Business owners and managers along with leaders of non-profit organizations know to expect personnel messes. But no matter how well they prepare, most still shy away from going for the right solution the first time.
The reason is simple. The “right” solution is usually not pleasant.
Most managers will want to try the easiest option first. When that doesn’t work, they’ll likely try a slight modification, an adjustment to make the first (lame!) attempt work. Only after these first two steps fail will they be forced to examine the tough choices that are likely to solve the problem.
I have an alternative suggestion the next time you face a difficult personnel issue. Create plans A, B and C, then disregard the first two and go straight to the third.
When you’re faced with a management mess, your first reaction is to come up with plan A. This is usually the path of least resistance and sometimes it will even work. More often, there will be a need for midcourse corrections, which becomes plan B. When this strategy doesn’t work, you are generally left with the most radical or least attractive alternative—plan C.
Plan C is what we didn’t want to face in the beginning, although it was probably a clear solution. It’s not that we want to run from our problems; it’s simply human nature that we hope problems can be solved easily. We really want plan A to work.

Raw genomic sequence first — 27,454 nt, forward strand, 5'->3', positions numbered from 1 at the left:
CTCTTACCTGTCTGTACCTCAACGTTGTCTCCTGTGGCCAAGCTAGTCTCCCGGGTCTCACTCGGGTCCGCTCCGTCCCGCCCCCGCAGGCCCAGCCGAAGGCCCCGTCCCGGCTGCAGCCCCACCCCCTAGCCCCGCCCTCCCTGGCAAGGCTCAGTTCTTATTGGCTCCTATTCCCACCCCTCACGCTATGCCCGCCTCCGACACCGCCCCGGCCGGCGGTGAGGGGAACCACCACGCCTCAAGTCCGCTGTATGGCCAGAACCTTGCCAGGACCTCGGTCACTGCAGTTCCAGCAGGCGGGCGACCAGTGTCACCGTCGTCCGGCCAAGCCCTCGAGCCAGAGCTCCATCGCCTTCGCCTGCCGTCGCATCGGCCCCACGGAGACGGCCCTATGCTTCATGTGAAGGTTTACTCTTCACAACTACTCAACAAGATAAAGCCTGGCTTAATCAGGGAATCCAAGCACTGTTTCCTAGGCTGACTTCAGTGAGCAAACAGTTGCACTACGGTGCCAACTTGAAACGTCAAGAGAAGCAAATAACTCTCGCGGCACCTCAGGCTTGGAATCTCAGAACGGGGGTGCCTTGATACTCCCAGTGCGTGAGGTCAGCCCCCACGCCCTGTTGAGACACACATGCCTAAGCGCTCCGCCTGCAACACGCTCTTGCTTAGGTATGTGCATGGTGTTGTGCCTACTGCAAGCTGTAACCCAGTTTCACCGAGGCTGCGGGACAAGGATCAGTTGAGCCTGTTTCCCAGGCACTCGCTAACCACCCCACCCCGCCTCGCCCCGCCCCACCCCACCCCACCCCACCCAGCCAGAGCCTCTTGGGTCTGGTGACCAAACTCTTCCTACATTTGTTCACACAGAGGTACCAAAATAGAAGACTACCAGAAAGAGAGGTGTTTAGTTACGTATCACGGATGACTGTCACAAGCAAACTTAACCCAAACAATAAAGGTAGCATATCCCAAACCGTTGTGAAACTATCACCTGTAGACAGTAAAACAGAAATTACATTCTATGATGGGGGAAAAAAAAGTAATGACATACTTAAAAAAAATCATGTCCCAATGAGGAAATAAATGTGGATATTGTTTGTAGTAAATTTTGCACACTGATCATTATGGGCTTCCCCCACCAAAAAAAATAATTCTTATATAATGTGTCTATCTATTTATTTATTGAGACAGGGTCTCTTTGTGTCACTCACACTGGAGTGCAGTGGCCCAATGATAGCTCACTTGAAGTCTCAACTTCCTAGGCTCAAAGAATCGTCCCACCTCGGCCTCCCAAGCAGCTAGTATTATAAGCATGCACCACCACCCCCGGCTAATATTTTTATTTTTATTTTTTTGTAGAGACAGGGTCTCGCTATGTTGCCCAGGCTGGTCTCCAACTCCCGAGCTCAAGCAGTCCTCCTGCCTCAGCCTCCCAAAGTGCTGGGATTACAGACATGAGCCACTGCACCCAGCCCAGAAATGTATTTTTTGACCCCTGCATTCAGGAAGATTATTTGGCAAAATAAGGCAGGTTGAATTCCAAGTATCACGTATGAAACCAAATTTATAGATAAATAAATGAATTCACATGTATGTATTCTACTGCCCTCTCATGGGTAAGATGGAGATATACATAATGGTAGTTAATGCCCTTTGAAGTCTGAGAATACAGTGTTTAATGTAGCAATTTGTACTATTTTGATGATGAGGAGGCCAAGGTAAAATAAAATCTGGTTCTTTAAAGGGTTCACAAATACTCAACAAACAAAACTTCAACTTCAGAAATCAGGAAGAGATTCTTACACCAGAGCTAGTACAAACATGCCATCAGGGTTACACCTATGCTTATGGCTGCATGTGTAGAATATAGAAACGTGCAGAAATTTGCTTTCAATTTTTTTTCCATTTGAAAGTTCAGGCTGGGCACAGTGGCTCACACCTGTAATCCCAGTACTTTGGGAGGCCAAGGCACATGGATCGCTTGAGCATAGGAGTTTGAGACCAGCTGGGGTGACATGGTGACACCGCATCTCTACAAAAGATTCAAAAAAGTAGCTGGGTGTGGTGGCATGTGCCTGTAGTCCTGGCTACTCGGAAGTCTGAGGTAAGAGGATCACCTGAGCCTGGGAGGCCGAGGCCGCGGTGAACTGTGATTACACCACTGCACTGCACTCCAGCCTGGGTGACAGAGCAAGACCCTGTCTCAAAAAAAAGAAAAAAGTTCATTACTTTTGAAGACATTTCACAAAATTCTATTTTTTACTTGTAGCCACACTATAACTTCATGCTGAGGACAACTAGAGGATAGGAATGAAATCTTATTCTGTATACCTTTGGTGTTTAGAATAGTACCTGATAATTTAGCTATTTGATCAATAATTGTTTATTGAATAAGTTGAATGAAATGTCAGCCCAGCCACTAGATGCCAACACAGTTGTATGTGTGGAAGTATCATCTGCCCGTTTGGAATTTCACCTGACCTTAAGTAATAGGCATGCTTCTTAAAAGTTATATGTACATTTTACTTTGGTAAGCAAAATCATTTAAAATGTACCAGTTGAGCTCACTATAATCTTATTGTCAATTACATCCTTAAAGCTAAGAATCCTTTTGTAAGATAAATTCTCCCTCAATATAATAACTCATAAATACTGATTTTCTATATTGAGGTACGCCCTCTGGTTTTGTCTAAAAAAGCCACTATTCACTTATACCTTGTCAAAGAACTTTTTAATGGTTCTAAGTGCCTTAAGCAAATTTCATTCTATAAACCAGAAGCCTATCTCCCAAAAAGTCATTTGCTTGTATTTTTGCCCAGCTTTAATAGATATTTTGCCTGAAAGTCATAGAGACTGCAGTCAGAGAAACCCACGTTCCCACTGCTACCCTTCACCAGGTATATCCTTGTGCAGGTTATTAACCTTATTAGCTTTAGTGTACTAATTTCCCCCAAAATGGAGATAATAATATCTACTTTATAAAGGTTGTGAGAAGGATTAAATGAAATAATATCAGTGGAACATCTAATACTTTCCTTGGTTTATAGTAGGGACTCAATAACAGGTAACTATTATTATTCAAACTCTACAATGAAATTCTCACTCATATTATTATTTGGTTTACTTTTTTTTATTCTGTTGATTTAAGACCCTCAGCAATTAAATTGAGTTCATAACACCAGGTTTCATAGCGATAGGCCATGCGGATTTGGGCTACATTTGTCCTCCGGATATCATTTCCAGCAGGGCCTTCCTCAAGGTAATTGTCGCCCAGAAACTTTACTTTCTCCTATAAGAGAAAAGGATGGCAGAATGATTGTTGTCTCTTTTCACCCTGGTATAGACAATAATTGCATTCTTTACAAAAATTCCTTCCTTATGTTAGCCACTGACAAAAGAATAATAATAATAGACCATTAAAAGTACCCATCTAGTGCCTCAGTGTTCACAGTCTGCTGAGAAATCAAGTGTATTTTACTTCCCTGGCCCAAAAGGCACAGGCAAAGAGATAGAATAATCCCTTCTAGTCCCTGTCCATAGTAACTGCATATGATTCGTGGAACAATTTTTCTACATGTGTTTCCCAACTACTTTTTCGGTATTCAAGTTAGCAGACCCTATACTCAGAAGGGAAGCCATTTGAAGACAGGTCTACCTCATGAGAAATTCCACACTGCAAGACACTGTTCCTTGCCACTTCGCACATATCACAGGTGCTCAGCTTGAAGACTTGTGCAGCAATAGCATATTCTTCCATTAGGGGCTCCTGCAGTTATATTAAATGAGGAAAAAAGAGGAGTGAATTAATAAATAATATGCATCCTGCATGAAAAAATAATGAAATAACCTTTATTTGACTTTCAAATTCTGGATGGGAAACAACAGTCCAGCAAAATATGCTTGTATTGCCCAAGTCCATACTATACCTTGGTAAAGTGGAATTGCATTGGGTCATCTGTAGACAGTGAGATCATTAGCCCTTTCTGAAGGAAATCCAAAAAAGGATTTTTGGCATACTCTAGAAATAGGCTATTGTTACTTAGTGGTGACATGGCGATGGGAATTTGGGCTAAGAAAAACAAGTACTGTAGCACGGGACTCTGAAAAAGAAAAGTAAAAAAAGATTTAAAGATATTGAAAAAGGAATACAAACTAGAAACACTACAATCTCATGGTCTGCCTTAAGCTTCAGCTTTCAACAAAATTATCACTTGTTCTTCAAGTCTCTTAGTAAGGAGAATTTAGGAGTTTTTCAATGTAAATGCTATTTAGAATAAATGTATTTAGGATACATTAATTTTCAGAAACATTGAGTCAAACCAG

My experience has shown me that plan A is related to that flight or fight response. Usually, it’s not thought out well or very realistically. As you begin to see its inherent flaws, plan B emerges. But plan B is often little more than an attempt to jam the round peg deeper into the square hole.
Plan C will almost always be the most effective way to solve the problem. My recommendation for you is to go ahead and make plan A, even plan B. Look at them closely; then be realistic, take a hard swallow, and set aside both. Now draft plan C.
Once you have a realistic plan, identify someone who you respect and trust. Remember, if you take an unpolished idea up to your board or your boss, its flaws will be identifiable, and it will be a poor reflection on your skills and judgment. If you take your ideas to the next level up the organization, you could undermine your position in management.
I suggest that you identify a mentor or, better, several mentors to assist in polishing your ideas and planning your moves. Napoleon Hill, in his landmark book, Think and Grow Rich, urged readers to establish what he described as a mastermind group. Everyone needs an individual or, better yet, a group of individuals to assist him or her in polishing ideas and establishing plans of action.
Personnel messes occur every day in large corporations and small businesses, non-profits and even government agencies. They can be the ruin of all. When you face such a mess, you need to have the wisdom and courage to identify and then implement plan C. As much as you wish plans A and B to work, my suggestion is to go directly to plan C after working with a mentor group to help polish, clarify and perfect it.